In Lord of the Flies, the question of who should be the leader of the boys is an ongoing conflict, and status and charisma both play a role in determining that leadership. At various times Golding shows that both Ralph and Jack have status and charisma. In the first chapter, Ralph blows the conch to summon the boys. Even though using the conch in this manner was Piggy's idea, not Ralph's, Ralph is the one who gains by the status of the conch. When the boys vote for chief, despite Piggy being the most intelligent and Jack being the most obvious leader, the boys vote for Ralph, not only because of his size and attractiveness, but "most powerfully, there was the conch. The being that had blown that, had sat waiting for them on the platform with the delicate thing balanced on his knees, was set apart." Ralph has charisma primarily when he can speak to the common desire of the boys, namely rescue. In chapter 6 during a meeting, Jack is becoming more rebellious and seems to be turning the boys to himself and away from Ralph. However, Ralph reminds Jack and the other boys of the importance of the signal fire and draws the boys back: "Yes, they wanted to be rescued, there was no doubt about that; and with a violent swing to Ralph's side, the crisis passed."
Jack also displays charisma, primarily because he promises meat and excitement to the boys. When he tries to recruit the boys to his own tribe, he says, "Listen all of you. Me and my hunters ... we hunt and feast and have fun. If you want to join my tribe come and see us. Perhaps I'll let you join. Perhaps not." In fact, he manages to draw all the boys except Piggy, Samneric, and a few stray littluns to his tribe. As he develops his own tribe, Jack creates status symbols for himself since he does not have the conch. He requires two savages to attend him: They "raised their spears together and spoke in time. 'The Chief has spoken.'" At the feast, Jack takes care to arrange the setting to reflect his new status: "Before the party had started a great log had been dragged into the centre of the lawn and Jack, painted and garlanded, sat there like an idol."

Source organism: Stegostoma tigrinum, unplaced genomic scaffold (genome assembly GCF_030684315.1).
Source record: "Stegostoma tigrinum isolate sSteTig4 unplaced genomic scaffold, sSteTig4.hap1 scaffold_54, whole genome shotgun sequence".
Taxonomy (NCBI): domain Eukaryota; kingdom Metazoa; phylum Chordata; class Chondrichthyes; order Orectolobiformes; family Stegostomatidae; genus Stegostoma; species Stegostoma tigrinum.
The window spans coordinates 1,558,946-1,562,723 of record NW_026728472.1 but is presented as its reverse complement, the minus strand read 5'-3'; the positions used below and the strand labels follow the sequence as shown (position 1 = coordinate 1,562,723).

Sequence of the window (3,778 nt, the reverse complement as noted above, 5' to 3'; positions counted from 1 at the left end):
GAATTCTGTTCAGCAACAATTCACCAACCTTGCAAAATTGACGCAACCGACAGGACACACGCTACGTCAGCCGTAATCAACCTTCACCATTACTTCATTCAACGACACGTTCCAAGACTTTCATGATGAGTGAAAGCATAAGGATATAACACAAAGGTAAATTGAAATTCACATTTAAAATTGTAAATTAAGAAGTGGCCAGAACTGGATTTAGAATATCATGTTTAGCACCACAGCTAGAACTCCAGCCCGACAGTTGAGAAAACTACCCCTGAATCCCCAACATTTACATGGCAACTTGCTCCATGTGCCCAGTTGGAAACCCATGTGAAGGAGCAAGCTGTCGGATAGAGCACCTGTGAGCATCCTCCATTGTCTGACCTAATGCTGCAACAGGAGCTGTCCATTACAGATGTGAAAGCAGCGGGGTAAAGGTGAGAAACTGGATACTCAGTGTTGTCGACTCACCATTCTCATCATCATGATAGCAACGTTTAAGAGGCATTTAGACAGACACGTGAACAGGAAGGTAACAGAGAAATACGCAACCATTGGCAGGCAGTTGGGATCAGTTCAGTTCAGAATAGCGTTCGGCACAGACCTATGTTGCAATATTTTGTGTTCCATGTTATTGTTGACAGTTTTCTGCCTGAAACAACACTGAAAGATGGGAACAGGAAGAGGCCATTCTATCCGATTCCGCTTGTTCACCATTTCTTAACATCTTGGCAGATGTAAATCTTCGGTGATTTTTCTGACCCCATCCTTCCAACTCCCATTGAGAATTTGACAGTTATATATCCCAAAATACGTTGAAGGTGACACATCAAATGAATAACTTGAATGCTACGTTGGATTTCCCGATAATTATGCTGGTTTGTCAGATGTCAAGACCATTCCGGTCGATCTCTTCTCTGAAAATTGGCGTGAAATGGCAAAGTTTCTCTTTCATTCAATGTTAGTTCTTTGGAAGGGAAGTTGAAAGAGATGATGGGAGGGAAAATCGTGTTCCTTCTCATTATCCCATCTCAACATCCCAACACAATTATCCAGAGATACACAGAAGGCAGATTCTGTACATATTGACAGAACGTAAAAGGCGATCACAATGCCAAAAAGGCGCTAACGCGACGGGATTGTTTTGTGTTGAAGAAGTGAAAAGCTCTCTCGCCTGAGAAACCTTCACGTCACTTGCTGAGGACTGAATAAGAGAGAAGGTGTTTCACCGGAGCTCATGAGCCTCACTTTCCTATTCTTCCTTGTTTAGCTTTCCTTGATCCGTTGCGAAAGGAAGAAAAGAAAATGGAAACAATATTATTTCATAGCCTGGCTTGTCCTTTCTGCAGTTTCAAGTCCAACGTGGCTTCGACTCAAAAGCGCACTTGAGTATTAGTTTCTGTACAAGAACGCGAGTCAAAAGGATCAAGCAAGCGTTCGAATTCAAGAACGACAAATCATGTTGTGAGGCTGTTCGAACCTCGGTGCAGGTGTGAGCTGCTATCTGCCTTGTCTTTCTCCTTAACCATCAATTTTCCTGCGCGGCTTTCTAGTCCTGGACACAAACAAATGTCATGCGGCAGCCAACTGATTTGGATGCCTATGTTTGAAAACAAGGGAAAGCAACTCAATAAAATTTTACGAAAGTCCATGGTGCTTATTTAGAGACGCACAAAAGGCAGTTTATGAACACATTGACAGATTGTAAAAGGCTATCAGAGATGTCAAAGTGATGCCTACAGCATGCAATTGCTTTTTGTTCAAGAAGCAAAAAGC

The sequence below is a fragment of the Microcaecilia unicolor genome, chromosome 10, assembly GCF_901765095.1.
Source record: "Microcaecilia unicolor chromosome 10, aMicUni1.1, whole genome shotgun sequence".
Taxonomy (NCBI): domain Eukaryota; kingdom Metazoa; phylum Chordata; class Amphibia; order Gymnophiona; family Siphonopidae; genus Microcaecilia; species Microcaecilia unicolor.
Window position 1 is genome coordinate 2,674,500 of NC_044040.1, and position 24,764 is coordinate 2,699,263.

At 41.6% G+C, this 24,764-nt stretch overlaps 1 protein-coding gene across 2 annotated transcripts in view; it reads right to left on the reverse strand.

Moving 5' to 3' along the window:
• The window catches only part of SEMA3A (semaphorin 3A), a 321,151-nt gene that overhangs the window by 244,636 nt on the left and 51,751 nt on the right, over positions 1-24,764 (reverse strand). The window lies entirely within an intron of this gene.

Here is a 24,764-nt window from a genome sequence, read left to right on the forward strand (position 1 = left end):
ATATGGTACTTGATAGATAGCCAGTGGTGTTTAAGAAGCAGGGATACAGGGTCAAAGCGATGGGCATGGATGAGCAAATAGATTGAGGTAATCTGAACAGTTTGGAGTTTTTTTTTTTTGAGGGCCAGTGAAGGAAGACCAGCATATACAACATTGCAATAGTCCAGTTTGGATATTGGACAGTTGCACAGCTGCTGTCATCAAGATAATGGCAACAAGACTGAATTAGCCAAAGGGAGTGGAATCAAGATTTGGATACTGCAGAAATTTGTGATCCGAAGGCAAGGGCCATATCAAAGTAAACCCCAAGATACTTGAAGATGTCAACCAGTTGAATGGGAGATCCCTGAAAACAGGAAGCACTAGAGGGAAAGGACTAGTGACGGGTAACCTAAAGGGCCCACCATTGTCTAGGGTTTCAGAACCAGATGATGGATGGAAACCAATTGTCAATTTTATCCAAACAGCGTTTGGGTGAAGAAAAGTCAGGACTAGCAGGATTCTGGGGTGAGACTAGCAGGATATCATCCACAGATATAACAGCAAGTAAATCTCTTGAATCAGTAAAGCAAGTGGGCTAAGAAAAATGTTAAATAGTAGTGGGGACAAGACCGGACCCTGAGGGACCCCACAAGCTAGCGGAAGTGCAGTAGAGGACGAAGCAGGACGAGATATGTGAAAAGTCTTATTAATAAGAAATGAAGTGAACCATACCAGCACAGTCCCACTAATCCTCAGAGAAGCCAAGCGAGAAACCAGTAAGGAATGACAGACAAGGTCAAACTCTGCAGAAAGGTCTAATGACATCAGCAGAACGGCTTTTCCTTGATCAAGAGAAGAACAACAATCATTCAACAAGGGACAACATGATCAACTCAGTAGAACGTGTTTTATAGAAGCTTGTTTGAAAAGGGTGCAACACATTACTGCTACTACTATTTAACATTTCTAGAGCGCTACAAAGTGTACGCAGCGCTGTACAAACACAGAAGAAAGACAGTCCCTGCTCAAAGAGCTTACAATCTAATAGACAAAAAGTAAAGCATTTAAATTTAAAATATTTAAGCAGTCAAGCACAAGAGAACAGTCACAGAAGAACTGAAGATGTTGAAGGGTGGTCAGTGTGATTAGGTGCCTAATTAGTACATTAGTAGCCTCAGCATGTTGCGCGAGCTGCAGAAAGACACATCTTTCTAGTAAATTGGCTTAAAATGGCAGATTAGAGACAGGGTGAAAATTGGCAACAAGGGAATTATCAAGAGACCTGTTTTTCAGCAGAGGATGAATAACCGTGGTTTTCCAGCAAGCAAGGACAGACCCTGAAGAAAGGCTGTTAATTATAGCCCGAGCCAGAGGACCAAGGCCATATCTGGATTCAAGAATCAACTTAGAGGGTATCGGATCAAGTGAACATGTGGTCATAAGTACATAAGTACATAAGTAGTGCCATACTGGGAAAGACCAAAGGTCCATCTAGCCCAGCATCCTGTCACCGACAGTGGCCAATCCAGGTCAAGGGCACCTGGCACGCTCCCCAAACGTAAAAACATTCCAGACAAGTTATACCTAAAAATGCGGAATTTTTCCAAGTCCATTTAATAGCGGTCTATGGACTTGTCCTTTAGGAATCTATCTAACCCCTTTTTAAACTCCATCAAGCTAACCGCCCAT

Both Ralph and Jack vie for leadership among the boys. Jack has more natural charisma, and Ralph has the benefit of the initial status conferred on him by the conch and the original vote. In the end, Jack's charisma wins over almost all the boys and Jack creates his own visible symbols of status to replace the conch, which he has rejected.